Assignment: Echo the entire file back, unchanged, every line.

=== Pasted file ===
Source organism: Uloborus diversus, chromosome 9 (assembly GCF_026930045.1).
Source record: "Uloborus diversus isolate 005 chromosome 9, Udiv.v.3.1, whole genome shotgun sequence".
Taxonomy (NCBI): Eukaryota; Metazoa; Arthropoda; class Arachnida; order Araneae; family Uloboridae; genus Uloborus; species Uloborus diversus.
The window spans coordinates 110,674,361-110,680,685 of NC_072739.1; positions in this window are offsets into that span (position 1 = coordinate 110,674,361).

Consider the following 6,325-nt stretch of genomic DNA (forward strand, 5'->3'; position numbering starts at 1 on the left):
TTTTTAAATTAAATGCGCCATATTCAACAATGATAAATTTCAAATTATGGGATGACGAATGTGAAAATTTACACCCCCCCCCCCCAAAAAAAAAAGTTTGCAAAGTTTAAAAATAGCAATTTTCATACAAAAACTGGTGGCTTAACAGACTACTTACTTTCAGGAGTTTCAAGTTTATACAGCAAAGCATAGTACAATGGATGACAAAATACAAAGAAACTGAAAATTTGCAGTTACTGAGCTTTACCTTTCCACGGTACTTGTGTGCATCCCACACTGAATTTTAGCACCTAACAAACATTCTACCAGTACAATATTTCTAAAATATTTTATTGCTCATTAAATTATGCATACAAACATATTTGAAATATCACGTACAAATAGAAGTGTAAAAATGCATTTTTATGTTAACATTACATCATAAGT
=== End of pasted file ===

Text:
Source organism: Uloborus diversus, chromosome 9 (assembly GCF_026930045.1).
Source record: "Uloborus diversus isolate 005 chromosome 9, Udiv.v.3.1, whole genome shotgun sequence".
Taxonomy (NCBI): Eukaryota; Metazoa; Arthropoda; class Arachnida; order Araneae; family Uloboridae; genus Uloborus; species Uloborus diversus.
The window spans coordinates 110,674,361-110,680,685 of NC_072739.1; positions in this window are offsets into that span (position 1 = coordinate 110,674,361).

Consider the following 6,325-nt stretch of genomic DNA (forward strand, 5'->3'; position numbering starts at 1 on the left):
TTTTTAAATTAAATGCGCCATATTCAACAATGATAAATTTCAAATTATGGGATGACGAATGTGAAAATTTACACCCCCCCCCCCCAAAAAAAAAAGTTTGCAAAGTTTAAAAATAGCAATTTTCATACAAAAACTGGTGGCTTAACAGACTACTTACTTTCAGGAGTTTCAAGTTTATACAGCAAAGCATAGTACAATGGATGACAAAATACAAAGAAACTGAAAATTTGCAGTTACTGAGCTTTACCTTTCCACGGTACTTGTGTGCATCCCACACTGAATTTTAGCACCTAACAAACATTCTACCAGTACAATATTTCTAAAATATTTTATTGCTCATTAAATTATGCATACAAACATATTTGAAATATCACGTACAAATAGAAGTGTAAAAATGCATTTTTATGTTAACATTACATCATAAGT